When Binyamin Netanyahu enters the White House Monday for his ninth meeting with President Barack Obama, he may well feel a mixture of infuriation and satisfaction.

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POLITICO: At AIPAC, President Obama Pushes Israel Record And Warns On Iran

President Barack Obama aggressively defended against partisan attacks on his record of support for Israel Sunday, while also seeking to calm fears among some in the Jewish community that his administration is unwilling to use military might to confront Iran over its nuclear program.

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THE WALL STREET JOURNAL: Obama's Hawkish Iran Turn

As White House U-turns go, President Obama's hawkish rhetorical shift on Iran in the last week has been remarkable. The question now is whether Israel, and especially Iran, will believe that he means it after three years of trying to woo the mullahs to the bargaining table with diplomacy.

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HAARETZ: After AIPAC Speech, Obama's Meeting With Netanyahu Is Almost Superfluous

Obama sent a complex, multifaceted message. He is a loyal friend of Israel, as evidenced by both the record of his actions over the last three years and the testimony of an eminent witness, President Shimon Peres. He is absolutely and unequivocally opposed to Iran having nuclear weapons. But he is first and foremost the U.S. president, whose commitment to do everything possible to thwart Iran's nuclear program has properly been given to the citizens of his own country - the ones who will pay the price of any war with their lives and their wallets - rather than to the impudent leader of a foreign country.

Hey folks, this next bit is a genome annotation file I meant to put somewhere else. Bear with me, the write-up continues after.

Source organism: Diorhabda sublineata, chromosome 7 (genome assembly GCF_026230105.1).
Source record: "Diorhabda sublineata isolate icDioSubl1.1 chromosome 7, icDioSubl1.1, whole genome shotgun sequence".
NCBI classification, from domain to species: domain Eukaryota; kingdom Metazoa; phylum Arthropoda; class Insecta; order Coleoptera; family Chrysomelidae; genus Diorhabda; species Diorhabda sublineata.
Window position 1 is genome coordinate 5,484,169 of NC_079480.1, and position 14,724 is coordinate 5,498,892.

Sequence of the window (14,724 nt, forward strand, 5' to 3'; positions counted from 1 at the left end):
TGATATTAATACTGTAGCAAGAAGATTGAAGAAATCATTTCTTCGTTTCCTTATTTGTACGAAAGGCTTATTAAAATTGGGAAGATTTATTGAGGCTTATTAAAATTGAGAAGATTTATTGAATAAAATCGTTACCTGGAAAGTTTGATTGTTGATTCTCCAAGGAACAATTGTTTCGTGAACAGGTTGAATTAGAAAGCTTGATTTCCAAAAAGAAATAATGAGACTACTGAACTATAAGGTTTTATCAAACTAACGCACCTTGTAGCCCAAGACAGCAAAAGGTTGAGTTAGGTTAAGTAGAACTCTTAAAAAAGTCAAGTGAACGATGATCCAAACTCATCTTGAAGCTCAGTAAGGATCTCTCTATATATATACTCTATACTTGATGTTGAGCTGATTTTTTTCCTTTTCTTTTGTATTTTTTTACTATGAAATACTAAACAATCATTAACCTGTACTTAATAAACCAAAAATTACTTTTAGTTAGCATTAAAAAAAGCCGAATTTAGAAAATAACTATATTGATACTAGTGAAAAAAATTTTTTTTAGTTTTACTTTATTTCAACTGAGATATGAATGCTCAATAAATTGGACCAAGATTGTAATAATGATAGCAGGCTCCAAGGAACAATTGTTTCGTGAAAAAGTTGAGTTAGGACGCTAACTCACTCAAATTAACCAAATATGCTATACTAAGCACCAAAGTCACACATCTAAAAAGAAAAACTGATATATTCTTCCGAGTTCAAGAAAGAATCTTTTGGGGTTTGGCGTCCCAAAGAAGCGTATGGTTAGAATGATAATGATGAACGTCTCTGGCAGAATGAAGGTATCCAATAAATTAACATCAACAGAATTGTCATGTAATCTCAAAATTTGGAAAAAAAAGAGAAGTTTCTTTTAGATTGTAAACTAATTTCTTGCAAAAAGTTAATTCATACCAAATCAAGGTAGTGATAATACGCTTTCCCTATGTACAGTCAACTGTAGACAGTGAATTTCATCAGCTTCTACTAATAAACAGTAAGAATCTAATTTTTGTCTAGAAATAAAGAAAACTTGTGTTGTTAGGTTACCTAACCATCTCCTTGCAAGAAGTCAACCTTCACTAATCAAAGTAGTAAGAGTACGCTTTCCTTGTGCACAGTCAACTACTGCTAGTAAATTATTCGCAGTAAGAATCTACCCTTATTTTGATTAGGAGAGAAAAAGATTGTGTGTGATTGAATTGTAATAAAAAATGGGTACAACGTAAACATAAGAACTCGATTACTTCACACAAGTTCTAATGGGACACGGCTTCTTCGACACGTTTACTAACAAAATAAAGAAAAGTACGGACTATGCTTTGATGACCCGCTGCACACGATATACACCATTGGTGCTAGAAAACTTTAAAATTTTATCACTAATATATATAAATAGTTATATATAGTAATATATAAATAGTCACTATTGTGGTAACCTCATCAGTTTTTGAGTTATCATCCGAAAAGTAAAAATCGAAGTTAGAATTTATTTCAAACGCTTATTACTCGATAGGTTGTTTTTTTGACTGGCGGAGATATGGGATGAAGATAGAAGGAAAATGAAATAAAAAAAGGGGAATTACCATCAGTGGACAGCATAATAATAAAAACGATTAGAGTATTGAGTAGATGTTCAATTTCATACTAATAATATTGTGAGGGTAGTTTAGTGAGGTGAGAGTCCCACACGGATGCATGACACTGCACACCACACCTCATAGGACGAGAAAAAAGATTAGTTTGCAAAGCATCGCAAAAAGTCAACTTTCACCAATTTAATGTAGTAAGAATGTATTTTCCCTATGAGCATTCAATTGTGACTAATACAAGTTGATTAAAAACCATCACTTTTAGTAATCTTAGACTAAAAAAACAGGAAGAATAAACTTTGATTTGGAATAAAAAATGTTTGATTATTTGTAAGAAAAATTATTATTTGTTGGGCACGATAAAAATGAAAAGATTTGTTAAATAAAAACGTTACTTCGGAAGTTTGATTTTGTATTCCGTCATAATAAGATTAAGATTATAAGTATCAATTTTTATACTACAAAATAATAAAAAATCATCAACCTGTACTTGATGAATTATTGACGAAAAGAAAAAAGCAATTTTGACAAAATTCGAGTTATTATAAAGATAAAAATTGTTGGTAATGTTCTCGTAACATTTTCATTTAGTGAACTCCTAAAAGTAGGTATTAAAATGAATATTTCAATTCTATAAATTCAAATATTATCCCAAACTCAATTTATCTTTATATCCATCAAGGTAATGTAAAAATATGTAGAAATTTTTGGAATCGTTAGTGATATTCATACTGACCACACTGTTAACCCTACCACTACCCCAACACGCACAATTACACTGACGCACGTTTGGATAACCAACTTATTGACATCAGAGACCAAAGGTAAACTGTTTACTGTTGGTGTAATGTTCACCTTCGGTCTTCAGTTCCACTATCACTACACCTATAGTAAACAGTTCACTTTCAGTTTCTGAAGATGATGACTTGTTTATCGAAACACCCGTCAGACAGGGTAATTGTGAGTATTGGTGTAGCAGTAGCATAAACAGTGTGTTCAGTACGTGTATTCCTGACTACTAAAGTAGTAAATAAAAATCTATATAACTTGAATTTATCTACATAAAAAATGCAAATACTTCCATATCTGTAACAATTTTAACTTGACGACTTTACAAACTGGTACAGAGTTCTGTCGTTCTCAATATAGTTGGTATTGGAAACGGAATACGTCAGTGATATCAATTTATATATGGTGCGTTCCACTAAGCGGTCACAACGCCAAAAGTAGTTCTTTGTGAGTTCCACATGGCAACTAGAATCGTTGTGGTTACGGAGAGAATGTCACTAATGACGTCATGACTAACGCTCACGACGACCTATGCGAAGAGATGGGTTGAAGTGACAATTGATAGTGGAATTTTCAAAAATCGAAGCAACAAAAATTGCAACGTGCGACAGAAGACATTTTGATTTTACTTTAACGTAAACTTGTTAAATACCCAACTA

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MCCLATCHY NEWSPAPERS: Obama Says Military Force Is Option To Keep Iran From Getting Nuclear Weapons

President Barack Obama insisted Sunday he'd call for military action to prevent Iran from securing a nuclear weapon, even as he urged Israel and its supporters to refrain from "loose talk of war" and allow diplomacy and "crippling sanctions" to work.

Learn more HERE

THE HUFFINGTON POST: AIPAC 2012: Obama Defends Policies Toward Israel, Fends Off Partisan Critiques

President Barack Obama addressed the largest pro-Israel policy conference Sunday morning in a speech that offered tough words for Iran but an even stronger defense of his administration's own policies toward Israel.

Learn more HERE

Jack Palmer is a communications assistant at Sojourners. Follow Jack on Twitter @JackPalmer88.